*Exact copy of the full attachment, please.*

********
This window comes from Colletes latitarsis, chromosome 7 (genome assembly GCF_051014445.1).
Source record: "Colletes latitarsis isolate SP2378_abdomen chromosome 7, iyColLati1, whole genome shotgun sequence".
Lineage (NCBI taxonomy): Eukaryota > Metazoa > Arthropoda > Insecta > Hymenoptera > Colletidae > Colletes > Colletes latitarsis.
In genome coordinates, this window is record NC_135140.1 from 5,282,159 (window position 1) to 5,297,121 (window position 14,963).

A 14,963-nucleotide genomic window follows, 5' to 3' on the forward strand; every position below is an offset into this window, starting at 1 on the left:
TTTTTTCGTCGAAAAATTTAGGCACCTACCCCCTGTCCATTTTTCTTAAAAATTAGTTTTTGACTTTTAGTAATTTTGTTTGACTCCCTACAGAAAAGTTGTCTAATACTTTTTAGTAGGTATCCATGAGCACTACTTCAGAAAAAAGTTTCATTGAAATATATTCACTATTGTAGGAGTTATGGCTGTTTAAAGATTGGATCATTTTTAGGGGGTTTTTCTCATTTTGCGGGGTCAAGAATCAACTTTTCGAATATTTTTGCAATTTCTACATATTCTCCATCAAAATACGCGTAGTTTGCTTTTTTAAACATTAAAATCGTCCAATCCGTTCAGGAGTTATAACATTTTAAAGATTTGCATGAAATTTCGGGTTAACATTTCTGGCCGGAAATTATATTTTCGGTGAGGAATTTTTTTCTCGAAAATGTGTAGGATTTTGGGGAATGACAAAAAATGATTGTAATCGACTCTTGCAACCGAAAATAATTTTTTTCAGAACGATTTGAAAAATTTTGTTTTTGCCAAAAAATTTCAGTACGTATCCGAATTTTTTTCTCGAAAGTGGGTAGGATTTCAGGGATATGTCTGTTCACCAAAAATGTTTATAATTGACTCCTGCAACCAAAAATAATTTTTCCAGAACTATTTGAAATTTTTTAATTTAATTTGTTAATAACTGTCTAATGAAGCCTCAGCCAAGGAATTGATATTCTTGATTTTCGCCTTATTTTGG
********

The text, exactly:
This window comes from Colletes latitarsis, chromosome 7 (genome assembly GCF_051014445.1).
Source record: "Colletes latitarsis isolate SP2378_abdomen chromosome 7, iyColLati1, whole genome shotgun sequence".
Lineage (NCBI taxonomy): Eukaryota > Metazoa > Arthropoda > Insecta > Hymenoptera > Colletidae > Colletes > Colletes latitarsis.
In genome coordinates, this window is record NC_135140.1 from 5,282,159 (window position 1) to 5,297,121 (window position 14,963).

A 14,963-nucleotide genomic window follows, 5' to 3' on the forward strand; every position below is an offset into this window, starting at 1 on the left:
TTTTTTCGTCGAAAAATTTAGGCACCTACCCCCTGTCCATTTTTCTTAAAAATTAGTTTTTGACTTTTAGTAATTTTGTTTGACTCCCTACAGAAAAGTTGTCTAATACTTTTTAGTAGGTATCCATGAGCACTACTTCAGAAAAAAGTTTCATTGAAATATATTCACTATTGTAGGAGTTATGGCTGTTTAAAGATTGGATCATTTTTAGGGGGTTTTTCTCATTTTGCGGGGTCAAGAATCAACTTTTCGAATATTTTTGCAATTTCTACATATTCTCCATCAAAATACGCGTAGTTTGCTTTTTTAAACATTAAAATCGTCCAATCCGTTCAGGAGTTATAACATTTTAAAGATTTGCATGAAATTTCGGGTTAACATTTCTGGCCGGAAATTATATTTTCGGTGAGGAATTTTTTTCTCGAAAATGTGTAGGATTTTGGGGAATGACAAAAAATGATTGTAATCGACTCTTGCAACCGAAAATAATTTTTTTCAGAACGATTTGAAAAATTTTGTTTTTGCCAAAAAATTTCAGTACGTATCCGAATTTTTTTCTCGAAAGTGGGTAGGATTTCAGGGATATGTCTGTTCACCAAAAATGTTTATAATTGACTCCTGCAACCAAAAATAATTTTTCCAGAACTATTTGAAATTTTTTAATTTAATTTGTTAATAACTGTCTAATGAAGCCTCAGCCAAGGAATTGATATTCTTGATTTTCGCCTTATTTTGG